The electromagnetic spectrum is the known span of energy that exists in the world as we know it. It includes all energy measurements on both sides of the visible spectrum. These same colors appear in every rainbow and refracted white light. Occasionally you’ll see a beveled glass edge in a window or table that catches a strong beam of white light, reflecting it onto another flat surface. That beveled glass acts as a prism that splits the white light into its component parts; always in the same order of ROYGBIV. When all these component colors are viewed at full strength, you see pure white light. As you must realize, all color is just individual expressions of white light. Without color, there is no light, and without light, there is no color. All colors have their origin in pure white light.

Hue is the Color of Color. It is what differs red from green or blue.

Red is the bookend on one end of the visible spectrum just inside the infrared frequency. Violet is the other, located just inside the ultraviolet frequency. Both infrared and ultraviolet are frequencies just beyond and outside the visible portion of the energy spectrum. Both of these wavelengths can be read by instruments but are beyond the scope of the human eye.

Saturation is the strength of color expressed as a range between pure color and no color. The opposite of saturated is colorless or gray.

The warmer side of the spectrum (reds, oranges, and yellows) contains the longest wavelengths in the spectrum and present a particular challenge to photography when the balance between saturation and luminance is not carefully monitored.

Warm colors are easy to oversaturate, and when oversaturated, the luminance values are seriously challenged.

This is a critical issue because it is the luminance aspect that delivers the detail in a photo. The cooler colors (blue, indigo {purplish}, and violet {toward magenta}), are much easier to control in both saturation and tonality. These shorter wavelength “denser” colors can handle the rigors of color editing more robustly than the warmer colors.

Luminance is expressed as brightness, ranging from dark to light.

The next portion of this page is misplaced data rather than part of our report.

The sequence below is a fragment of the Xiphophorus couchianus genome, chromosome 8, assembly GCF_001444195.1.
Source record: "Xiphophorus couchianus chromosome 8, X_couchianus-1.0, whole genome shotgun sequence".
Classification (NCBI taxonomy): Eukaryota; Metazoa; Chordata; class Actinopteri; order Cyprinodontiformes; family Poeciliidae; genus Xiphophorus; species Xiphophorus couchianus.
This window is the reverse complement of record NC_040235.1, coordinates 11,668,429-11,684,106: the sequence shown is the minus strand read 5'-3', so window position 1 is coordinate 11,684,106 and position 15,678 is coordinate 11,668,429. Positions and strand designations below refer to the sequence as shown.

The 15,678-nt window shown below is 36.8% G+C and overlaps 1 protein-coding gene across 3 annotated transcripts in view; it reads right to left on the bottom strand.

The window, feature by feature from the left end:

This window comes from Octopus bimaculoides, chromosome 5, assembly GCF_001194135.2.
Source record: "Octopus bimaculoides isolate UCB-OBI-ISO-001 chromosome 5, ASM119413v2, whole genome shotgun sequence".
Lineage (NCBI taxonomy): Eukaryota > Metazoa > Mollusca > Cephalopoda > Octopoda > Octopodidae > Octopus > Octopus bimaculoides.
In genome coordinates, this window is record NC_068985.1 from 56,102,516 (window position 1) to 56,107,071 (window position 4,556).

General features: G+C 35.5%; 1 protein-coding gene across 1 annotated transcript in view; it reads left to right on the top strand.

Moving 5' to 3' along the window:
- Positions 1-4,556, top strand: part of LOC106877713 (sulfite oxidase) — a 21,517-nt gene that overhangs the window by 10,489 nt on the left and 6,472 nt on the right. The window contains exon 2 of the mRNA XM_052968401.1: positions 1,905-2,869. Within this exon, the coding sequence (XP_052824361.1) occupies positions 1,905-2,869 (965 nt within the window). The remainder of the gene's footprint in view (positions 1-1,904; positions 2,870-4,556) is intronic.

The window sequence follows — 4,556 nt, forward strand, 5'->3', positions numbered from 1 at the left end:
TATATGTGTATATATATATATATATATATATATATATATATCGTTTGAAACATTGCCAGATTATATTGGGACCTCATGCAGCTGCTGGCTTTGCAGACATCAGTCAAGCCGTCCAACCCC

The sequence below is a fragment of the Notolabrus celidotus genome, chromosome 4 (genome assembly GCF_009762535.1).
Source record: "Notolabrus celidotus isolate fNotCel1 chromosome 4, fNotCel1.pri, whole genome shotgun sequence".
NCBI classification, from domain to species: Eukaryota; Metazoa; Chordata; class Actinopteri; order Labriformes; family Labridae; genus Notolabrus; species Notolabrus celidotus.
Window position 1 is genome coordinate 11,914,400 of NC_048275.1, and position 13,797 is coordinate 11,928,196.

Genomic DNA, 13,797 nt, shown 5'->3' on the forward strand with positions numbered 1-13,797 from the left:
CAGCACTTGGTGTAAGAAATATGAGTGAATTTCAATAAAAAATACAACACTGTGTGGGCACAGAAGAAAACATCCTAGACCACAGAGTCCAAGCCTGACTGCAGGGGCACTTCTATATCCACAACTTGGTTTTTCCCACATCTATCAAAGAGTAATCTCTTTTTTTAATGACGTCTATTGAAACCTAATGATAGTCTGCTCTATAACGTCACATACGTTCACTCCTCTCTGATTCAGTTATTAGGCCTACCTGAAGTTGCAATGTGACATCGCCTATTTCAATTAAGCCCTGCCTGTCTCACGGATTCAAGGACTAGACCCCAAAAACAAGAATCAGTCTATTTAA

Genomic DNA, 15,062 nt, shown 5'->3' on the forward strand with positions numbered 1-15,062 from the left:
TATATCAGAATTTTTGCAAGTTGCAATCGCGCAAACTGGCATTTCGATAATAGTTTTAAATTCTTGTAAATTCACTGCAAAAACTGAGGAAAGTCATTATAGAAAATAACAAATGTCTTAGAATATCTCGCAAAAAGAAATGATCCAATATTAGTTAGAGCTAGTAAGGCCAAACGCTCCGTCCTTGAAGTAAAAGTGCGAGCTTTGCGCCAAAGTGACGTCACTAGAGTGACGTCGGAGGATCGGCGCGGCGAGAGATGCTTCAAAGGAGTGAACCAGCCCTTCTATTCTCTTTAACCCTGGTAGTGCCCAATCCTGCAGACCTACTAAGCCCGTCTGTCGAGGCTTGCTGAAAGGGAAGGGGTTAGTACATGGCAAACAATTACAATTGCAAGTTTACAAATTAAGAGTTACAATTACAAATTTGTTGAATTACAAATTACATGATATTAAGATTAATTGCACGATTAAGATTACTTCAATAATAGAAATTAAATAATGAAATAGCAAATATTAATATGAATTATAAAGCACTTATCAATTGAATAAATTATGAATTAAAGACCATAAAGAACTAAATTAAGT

Color balance

When you think of color balance, you must get beyond the elementary issue of white/gray balance; the neutralizing of colors to eliminate any tints or color shifts.

Color balance embraces a much wider issue that is largely governed by tonality or luminance. Balancing color is as easy as using the eyedropper tool in editing software to identify neutral gray. Tonality shapes the entire framework of the photo and clarifies detail throughout the entire range between highlights and shadows. It is quite possible to produce a technically-correct, temperature-balanced picture that loses detail in the shadow areas and softens the snap in the highlights. Tonality and chroma are equally critical in the accurate reproduction of color photos.

Color pictures are a combination of form, color, and luminance. Digital color images rely on all three of these elements to deliver the illusion of what we call photography.


A clear understanding of the basics of color will open up a world of expression for you. Yeah, color science is a little geeky, but it certainly delivers results.

If you want to show your uniqueness as a photographer, invest a little time with color science. Anybody with a camera can publish their pictures across the planet in an instant, but if you want your pictures (and your reputation) to outlast your friends and likes on Facebook…grow your knowledge of color as much as you grow your camera and editing skills!

The post Understanding the Basics of Color appeared first on Digital Photography School. It was authored by Herb Paynter.